WASHINGTON — Just a year and a half after condemning officials at Arlington National Cemetery for "heartbreakingly incompetent management," Democratic Sen. Claire McCaskill of Missouri and members of the Government Accountability Office complimented leaders Wednesday for progress made.
"The amount of progress that has been made is substantial and significant. Within 18 months, we have a completely different protocol at Arlington as it relates to accountability, and I think that's good," McCaskill said.
The marked praise came after the 2010 scandal involving the improper management of gravesites. Thousands of graves had been discovered to be improperly marked, burial urns with unidentified cremated remains had been found in landfills, and major bureaucratic discrepancies in burial documentation were discovered, with index cards being used in many cases to identify graves.
At a hearing Wednesday, GAO officials and Army leaders cited what they said were major improvements — including in strategic planning, workforce management and technology at the cemetery, but they noted that there was progress still to be made.
Officials said they're working on creating a database and an iPhone app to help visitors find the gravesites of their loved ones. They hope to release the app this summer, they said.
Meanwhile, problems remain. The Department of the Army reported Wednesday that its own internal re-inspection of the cemetery confirmed that the widely cited number of individuals buried at the cemetery, 330,000, had been underestimated. The re-inspection is continuing, but new data suggests that the figure is somewhere over 400,000.
Kathryn Condon, the executive director of the Army National Cemeteries, would not disclose the exact number, saying the investigation was ongoing.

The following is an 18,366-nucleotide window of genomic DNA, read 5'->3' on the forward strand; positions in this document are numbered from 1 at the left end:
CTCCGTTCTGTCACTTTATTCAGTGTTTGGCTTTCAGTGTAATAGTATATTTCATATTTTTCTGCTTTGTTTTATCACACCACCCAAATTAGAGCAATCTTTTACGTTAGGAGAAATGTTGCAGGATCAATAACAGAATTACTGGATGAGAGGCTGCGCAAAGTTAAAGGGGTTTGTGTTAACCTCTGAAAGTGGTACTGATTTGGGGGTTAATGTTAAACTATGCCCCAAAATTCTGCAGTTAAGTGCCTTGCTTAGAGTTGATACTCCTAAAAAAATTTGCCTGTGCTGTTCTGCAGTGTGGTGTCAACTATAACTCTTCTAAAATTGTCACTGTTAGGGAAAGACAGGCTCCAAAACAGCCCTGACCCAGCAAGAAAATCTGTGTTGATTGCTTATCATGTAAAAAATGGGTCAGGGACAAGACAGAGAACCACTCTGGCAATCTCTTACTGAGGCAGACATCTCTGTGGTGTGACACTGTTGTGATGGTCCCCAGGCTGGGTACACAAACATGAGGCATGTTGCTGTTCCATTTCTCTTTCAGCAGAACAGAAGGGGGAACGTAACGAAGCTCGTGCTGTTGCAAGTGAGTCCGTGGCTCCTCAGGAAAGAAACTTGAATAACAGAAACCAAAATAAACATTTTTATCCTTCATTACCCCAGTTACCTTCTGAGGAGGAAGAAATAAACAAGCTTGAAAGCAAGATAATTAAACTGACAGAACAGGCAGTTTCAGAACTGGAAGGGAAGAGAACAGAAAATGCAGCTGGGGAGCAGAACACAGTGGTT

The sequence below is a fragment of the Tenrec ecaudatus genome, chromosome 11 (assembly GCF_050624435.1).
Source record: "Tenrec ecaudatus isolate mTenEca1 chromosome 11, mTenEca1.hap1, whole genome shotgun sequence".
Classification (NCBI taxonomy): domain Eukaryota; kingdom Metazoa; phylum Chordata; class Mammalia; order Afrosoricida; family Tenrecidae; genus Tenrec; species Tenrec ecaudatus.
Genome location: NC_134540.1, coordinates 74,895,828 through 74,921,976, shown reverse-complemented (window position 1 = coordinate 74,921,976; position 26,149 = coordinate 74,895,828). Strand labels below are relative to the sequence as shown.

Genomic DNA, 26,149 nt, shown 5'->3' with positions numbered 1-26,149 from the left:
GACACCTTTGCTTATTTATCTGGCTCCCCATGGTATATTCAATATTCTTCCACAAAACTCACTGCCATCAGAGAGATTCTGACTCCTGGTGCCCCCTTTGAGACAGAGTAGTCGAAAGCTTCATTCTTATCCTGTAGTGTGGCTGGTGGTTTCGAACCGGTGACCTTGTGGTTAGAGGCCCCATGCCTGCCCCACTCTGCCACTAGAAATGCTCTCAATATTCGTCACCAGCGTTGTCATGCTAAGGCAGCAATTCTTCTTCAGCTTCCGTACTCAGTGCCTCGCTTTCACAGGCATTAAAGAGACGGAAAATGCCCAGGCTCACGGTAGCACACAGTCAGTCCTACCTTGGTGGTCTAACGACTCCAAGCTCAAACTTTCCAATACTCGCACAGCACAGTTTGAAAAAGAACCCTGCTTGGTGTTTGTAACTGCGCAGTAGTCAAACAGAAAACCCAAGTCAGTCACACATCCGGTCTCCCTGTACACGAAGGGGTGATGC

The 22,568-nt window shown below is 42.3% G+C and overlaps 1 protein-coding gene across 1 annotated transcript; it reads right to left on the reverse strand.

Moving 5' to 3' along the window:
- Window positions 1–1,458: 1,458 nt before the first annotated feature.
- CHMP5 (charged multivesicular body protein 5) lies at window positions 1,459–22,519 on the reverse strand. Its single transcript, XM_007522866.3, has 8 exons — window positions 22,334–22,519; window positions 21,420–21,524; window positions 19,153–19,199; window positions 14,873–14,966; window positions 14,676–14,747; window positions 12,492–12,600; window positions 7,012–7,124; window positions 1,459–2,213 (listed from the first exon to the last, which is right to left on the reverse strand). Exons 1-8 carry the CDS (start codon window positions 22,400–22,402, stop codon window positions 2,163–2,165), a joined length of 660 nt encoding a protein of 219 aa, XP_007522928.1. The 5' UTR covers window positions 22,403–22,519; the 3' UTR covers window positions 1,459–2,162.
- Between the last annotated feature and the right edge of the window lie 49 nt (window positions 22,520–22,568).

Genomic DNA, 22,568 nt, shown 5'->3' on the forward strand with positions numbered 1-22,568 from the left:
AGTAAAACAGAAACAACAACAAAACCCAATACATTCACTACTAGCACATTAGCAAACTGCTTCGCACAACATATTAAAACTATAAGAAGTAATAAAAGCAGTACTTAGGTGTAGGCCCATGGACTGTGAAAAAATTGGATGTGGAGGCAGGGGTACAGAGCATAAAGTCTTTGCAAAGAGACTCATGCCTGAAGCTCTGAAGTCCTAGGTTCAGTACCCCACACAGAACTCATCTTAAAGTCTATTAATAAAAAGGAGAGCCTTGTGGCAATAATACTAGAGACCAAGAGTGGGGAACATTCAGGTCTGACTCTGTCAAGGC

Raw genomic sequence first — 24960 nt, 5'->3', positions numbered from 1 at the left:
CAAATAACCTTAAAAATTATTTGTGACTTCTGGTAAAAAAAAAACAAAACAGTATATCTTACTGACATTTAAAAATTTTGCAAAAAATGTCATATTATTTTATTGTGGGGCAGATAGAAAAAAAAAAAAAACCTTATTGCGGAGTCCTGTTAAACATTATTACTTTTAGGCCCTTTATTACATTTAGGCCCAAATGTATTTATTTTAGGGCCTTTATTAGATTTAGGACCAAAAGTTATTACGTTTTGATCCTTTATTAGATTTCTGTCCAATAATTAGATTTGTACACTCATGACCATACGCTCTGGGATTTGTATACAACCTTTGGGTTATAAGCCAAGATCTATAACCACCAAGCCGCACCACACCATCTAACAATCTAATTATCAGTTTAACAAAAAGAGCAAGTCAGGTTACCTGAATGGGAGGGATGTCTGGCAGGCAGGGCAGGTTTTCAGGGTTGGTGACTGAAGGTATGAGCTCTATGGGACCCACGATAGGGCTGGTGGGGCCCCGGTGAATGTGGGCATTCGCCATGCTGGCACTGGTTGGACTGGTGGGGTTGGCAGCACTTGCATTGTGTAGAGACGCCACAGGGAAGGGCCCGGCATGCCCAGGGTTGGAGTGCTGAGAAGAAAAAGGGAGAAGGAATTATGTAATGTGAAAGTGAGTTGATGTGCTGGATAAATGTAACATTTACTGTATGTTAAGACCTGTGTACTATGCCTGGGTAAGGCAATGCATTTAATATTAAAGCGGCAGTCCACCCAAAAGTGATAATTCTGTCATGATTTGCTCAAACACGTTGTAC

"Because we have a team of about 40 individuals working on this, we should probably come to closure by this summer," she told lawmakers.
Just earlier this week, The Washington Post reported on mismanagement of other national cemeteries, citing a Department of Veterans Affairs National Cemetery Administration report that described scores of misplaced headstones and at least eight cases of people buried in the wrong places at several military cemeteries across the country.
Meanwhile, the Government Accountability Office on Wednesday issued another series of reports on Arlington, which found that the Army still has gaps in the cemetery's contracting system.
The report raised the possibility of transferring stewardship of Arlington to the Department of Veterans Affairs. But it said costs, as well as the fact that the Army has made great advances in improving oversight, should put the issue on the back burner for the time being. Condon said Wednesday that increased efforts were being made in "cross-training" with the VA.
Wednesday's hearing included testimony on two recent reports: one released by the Government Accountability Office early Wednesday, and another released by the Army in September.
The reports were made after an investigation into the cemetery's practices, leadership and daily management. Thurman Higginbotham, a former deputy superintendent at Arlington, and his boss, former Superintendent John C. Metzler, were forced to reassign from their positions in 2010.
Arlington National Cemetery is one of two national cemeteries run by the Department of the Army, while the Department of Veterans Affairs' National Cemetery Administration maintains 131 national cemeteries, as well as additional monument sites.
McCaskill said Wednesday that she would not feel settled on the issue until every gravesite was accounted for, so that "no tragedy like the one we saw unfold in 2010 is ever again reported."
David Goldstein also contributed to this article.
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